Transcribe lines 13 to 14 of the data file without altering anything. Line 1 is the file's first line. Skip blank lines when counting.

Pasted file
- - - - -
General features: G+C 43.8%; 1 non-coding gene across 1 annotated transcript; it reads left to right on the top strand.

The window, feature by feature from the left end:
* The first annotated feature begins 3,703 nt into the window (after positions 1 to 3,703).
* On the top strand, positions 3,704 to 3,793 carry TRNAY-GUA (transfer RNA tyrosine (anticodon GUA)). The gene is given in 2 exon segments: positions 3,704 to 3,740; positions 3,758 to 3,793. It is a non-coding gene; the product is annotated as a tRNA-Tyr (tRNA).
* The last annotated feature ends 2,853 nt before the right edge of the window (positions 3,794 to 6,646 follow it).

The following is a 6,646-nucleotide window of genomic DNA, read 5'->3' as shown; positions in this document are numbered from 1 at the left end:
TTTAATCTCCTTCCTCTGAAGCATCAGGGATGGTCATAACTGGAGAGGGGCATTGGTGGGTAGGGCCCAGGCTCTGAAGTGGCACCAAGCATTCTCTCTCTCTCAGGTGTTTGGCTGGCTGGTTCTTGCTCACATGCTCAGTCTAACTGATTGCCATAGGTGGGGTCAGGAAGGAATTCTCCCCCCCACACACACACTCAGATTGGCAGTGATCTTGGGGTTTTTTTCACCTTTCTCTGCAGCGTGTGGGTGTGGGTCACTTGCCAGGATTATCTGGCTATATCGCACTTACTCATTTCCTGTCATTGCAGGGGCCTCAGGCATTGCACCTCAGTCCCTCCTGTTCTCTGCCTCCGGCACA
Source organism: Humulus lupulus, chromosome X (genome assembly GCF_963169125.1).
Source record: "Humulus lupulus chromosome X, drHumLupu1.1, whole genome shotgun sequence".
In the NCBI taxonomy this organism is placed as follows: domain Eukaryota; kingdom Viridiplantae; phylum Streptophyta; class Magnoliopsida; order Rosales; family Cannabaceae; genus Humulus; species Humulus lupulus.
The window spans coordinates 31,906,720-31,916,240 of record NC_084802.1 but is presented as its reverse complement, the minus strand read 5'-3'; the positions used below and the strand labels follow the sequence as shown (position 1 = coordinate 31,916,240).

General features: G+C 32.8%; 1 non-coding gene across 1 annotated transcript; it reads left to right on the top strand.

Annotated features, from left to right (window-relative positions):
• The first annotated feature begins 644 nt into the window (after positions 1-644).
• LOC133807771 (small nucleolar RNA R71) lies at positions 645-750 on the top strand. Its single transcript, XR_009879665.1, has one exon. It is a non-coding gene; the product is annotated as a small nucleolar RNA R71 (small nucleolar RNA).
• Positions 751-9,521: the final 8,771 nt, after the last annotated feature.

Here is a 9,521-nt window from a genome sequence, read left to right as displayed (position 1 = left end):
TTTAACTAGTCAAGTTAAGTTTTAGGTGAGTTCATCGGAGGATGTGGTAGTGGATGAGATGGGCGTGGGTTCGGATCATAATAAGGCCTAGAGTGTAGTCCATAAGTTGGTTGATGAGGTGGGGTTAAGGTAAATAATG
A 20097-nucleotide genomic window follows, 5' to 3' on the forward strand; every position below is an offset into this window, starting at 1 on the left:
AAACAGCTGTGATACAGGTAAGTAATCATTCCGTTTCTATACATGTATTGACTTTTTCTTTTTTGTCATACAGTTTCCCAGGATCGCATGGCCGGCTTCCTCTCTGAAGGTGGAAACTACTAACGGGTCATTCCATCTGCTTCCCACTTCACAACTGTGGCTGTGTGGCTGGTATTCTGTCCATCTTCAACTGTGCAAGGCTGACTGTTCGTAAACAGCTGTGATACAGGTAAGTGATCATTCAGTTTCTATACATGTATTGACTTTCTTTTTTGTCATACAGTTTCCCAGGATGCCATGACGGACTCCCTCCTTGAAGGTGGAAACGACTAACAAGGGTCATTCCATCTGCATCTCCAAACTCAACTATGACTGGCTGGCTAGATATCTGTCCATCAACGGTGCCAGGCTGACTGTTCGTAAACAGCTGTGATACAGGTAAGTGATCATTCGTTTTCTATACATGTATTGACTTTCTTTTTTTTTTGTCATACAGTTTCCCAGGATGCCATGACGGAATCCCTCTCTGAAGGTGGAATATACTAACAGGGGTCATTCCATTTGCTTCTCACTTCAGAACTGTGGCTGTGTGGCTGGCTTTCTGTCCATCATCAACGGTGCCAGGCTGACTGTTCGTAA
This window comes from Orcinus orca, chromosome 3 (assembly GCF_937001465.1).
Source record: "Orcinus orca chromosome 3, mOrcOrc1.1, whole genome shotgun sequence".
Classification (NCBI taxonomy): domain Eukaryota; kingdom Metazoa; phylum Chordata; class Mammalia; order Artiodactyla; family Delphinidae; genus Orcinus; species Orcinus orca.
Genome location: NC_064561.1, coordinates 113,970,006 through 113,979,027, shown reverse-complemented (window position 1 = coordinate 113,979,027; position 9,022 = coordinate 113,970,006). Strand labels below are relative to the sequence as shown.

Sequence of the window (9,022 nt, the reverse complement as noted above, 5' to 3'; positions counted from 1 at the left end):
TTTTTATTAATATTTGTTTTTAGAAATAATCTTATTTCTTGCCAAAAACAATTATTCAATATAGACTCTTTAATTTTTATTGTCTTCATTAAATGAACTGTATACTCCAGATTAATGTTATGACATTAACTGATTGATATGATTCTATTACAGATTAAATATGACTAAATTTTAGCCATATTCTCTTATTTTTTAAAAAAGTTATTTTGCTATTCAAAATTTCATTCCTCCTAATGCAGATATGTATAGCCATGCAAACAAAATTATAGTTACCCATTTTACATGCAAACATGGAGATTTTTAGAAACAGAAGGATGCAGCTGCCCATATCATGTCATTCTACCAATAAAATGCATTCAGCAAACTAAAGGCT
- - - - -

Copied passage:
Annotated features, from left to right (window-relative positions):
• The first annotated feature begins 644 nt into the window (after positions 1-644).